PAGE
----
Vicki Hinze © 2003-2011
How come when I read books, I see long sentences and sentences that begin with “And” when I’m told not to do either? What’s the rule for sentences?
The truth is, there are no rules for writing. There are suggestions and recommendations and methods and means that many experts cite as rules, but there truly are no rules.
We’ve had beloved works written wherein sentences have no punctuation. None whatsoever. We’ve had works written where the entire piece was one sentence that went on for pages and pages. We’ve had works where every sentence began with the word “and.”
What we writers learn from this is that for every rule cited, there is a published work somewhere that breaches that rule.
Remember that writing is an art as well as a craft. The artistic portion is the part of writing where those authors of the works mentioned above, chose to write the specific work breaking the established rule, if you will, for a purpose. A purpose the author felt best served the work. In other words, the expected “norm” was violated because violating it in some way enhanced the author’s point. The author felt that taking this unorthodox approach added something significant to the work s/he couldn’t achieve without it.
An important thing to remember here: the writer didn’t break the rule out of ignorance. S/he broke the rule for a purpose. Because in her/his opinion doing so best served the story.
Often, exceptions to the rule are done under the artistic side of writing. But those reasons can come under the craft side of writing as well. For example, pacing is affected by sentence length. The longer, more flowing, the sentence is, the slower the pacing.
When our characters are in intense situations, they think in short spurts, in fragments. They focus on the intense situation–nothing else. The author must convey that tenseness, that sense of urgency. To do so, the author uses snips of sentences. Fragments. No frills. No fluff. Sharp verbs. Vivid images. Jerky body language. Harsh dialogue.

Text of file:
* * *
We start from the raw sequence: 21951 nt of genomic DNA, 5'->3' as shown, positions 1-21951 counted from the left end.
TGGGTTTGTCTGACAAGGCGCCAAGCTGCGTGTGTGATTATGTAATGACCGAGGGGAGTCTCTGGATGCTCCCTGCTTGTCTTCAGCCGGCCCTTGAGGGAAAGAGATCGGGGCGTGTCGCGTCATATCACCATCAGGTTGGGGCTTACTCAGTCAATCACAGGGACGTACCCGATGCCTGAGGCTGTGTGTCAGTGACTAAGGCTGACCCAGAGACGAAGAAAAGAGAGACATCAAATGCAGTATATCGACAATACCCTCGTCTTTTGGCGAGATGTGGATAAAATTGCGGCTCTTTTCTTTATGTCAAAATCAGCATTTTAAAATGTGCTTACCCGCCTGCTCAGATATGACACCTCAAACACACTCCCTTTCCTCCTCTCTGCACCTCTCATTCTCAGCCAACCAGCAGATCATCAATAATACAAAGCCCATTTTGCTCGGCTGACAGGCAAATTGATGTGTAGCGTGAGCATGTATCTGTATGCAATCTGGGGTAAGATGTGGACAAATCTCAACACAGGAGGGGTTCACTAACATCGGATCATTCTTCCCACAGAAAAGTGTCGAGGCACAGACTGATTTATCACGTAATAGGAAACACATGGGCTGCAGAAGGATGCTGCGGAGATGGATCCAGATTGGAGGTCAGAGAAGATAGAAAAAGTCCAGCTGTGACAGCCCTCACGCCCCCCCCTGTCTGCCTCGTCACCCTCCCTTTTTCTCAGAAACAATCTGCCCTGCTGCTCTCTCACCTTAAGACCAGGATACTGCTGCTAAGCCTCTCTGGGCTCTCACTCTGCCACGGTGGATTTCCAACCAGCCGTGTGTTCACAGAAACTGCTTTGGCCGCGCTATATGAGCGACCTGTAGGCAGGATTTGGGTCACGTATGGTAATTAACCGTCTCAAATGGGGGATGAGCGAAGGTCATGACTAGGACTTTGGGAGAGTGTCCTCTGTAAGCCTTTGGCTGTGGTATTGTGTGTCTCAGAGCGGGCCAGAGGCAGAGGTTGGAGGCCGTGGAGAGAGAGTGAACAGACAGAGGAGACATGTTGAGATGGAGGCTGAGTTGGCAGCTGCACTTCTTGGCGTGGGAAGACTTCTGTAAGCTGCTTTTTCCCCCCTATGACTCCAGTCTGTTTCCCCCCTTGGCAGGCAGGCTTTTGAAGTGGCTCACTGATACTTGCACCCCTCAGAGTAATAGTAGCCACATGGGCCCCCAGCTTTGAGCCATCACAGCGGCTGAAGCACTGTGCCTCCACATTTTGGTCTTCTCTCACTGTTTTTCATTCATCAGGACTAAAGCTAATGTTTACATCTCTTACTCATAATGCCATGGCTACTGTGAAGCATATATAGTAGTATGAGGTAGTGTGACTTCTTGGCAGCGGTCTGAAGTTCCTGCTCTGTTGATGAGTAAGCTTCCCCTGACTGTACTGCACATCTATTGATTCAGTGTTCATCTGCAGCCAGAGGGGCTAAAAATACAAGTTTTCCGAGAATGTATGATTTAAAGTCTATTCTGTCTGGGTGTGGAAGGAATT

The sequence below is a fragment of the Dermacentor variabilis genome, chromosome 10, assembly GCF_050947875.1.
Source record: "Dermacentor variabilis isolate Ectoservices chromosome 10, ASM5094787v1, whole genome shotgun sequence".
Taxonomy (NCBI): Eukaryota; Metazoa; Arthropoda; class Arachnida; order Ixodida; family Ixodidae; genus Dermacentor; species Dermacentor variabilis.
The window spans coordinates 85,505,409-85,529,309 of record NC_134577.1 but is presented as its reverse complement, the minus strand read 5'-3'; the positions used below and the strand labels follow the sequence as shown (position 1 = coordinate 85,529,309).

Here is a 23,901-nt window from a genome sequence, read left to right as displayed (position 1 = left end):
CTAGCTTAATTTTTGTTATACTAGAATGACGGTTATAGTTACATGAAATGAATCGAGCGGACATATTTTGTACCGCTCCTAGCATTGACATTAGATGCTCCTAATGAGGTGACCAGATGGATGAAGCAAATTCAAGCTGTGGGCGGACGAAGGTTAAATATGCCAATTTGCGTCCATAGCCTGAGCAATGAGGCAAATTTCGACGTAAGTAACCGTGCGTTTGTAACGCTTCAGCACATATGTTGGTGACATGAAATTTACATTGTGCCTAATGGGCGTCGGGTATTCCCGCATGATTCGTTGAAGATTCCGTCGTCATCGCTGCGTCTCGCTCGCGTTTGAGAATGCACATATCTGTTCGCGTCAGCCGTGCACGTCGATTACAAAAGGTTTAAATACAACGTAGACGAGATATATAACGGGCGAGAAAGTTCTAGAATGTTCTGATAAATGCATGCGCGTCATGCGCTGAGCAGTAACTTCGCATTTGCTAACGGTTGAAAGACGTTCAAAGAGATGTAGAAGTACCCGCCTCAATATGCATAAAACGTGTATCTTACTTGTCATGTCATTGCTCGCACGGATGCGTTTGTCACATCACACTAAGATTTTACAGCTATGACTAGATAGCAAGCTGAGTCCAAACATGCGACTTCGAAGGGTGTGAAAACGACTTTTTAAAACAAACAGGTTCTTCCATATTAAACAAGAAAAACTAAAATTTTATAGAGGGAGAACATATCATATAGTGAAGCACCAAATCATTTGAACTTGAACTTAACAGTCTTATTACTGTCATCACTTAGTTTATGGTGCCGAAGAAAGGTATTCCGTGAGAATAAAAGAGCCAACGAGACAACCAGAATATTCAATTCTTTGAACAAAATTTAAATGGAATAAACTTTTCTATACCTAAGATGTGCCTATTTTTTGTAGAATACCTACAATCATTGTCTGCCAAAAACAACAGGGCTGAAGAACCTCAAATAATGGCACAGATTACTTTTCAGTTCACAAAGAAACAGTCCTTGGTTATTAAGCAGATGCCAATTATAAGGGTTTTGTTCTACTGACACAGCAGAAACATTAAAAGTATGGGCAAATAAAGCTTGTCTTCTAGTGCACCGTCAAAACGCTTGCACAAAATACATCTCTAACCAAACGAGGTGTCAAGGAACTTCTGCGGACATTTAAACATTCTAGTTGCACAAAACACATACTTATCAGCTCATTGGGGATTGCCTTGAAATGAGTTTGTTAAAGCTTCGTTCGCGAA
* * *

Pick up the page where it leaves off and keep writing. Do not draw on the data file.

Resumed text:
Implementing these methods gives the illusion of tension and immediacy. Urgency. The reader reads these sentences faster, due to their sparse construction, and that too creates an emotional sense of urgency in the reader.
Conversely, when our characters are in reflective, relaxed situations, they think in long, flowing sentences. Sentences that often draw heavily on sensory perceptions so that the images, tastes, sounds, smells, and tactile responses of the character convey the tone and relaxed atmosphere of the setting and of the character’s mood.
Long flowing sentences, by nature of their construction, relax the reader. Here you’ll find descriptions that are rich and lush, expansive. This construction slows the pacing down.
Rhythm is another craft reason that the author occasionally breaks the cited rules. This is a little more nebulous reason that encroaches onto the artistic aspect of writing as well. The reason is because, when we write, and later edit, we read with our artistic antenna tuned to our inner ear. That inner ear tells the writer when a sentence “sounds” tinny, when it interrupts the flow, when it breaks the fictional dream and reminds the reader that s/he is reading and not living the events occurring on the page.
Often, for rhythm, I’ll start a sentence with “and.” Now, I learned in English classes in high school and in college that you never do that. It’s poor form. It’s tacky writing. But creative writing, in my humble opinion, isn’t about being technically correct, or having perfect form. It’s about telling a story. And if I can better tell that story, without interruption, without breaking the dream for the reader by inserting “and” at the beginning of a sentence–serving that purpose–then I’ll do it every time. In that situation, breaking the rule serves a higher purpose. Whether that purpose is for unity, flow, clarity, or rhythm, it’s worthy.
Of greatest importance to the writer on this topic: Understanding the relationship between art and craft in writing. Ultimately, the writer should know the rules but be willing to break them if breaking them best serves the story. That is the writer’s most sacred responsibility: to best serve the story.*